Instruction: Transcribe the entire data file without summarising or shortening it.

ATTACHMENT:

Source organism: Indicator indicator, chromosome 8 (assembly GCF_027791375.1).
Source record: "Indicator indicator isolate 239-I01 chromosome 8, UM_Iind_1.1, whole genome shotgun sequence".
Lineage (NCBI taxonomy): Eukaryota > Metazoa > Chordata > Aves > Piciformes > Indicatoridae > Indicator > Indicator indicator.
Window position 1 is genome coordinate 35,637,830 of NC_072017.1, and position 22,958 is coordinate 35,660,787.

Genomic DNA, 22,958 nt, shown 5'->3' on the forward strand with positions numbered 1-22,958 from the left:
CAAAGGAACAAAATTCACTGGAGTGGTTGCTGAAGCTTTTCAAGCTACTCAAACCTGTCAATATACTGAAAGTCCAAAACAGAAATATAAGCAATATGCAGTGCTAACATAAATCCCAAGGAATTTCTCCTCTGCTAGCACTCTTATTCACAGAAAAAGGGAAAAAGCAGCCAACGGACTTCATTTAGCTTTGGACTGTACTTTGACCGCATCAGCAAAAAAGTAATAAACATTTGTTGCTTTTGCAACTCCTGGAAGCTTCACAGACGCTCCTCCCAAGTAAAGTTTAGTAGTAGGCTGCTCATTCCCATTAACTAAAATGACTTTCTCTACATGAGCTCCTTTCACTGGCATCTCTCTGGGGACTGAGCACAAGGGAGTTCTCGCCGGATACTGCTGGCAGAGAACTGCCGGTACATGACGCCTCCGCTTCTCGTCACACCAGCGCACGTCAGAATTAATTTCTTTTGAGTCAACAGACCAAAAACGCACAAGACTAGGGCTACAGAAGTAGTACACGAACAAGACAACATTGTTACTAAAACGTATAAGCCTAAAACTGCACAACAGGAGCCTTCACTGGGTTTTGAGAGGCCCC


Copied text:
Source organism: Indicator indicator, chromosome 8 (assembly GCF_027791375.1).
Source record: "Indicator indicator isolate 239-I01 chromosome 8, UM_Iind_1.1, whole genome shotgun sequence".
Lineage (NCBI taxonomy): Eukaryota > Metazoa > Chordata > Aves > Piciformes > Indicatoridae > Indicator > Indicator indicator.
Window position 1 is genome coordinate 35,637,830 of NC_072017.1, and position 22,958 is coordinate 35,660,787.

Genomic DNA, 22,958 nt, shown 5'->3' on the forward strand with positions numbered 1-22,958 from the left:
CAAAGGAACAAAATTCACTGGAGTGGTTGCTGAAGCTTTTCAAGCTACTCAAACCTGTCAATATACTGAAAGTCCAAAACAGAAATATAAGCAATATGCAGTGCTAACATAAATCCCAAGGAATTTCTCCTCTGCTAGCACTCTTATTCACAGAAAAAGGGAAAAAGCAGCCAACGGACTTCATTTAGCTTTGGACTGTACTTTGACCGCATCAGCAAAAAAGTAATAAACATTTGTTGCTTTTGCAACTCCTGGAAGCTTCACAGACGCTCCTCCCAAGTAAAGTTTAGTAGTAGGCTGCTCATTCCCATTAACTAAAATGACTTTCTCTACATGAGCTCCTTTCACTGGCATCTCTCTGGGGACTGAGCACAAGGGAGTTCTCGCCGGATACTGCTGGCAGAGAACTGCCGGTACATGACGCCTCCGCTTCTCGTCACACCAGCGCACGTCAGAATTAATTTCTTTTGAGTCAACAGACCAAAAACGCACAAGACTAGGGCTACAGAAGTAGTACACGAACAAGACAACATTGTTACTAAAACGTATAAGCCTAAAACTGCACAACAGGAGCCTTCACTGGGTTTTGAGAGGCCCC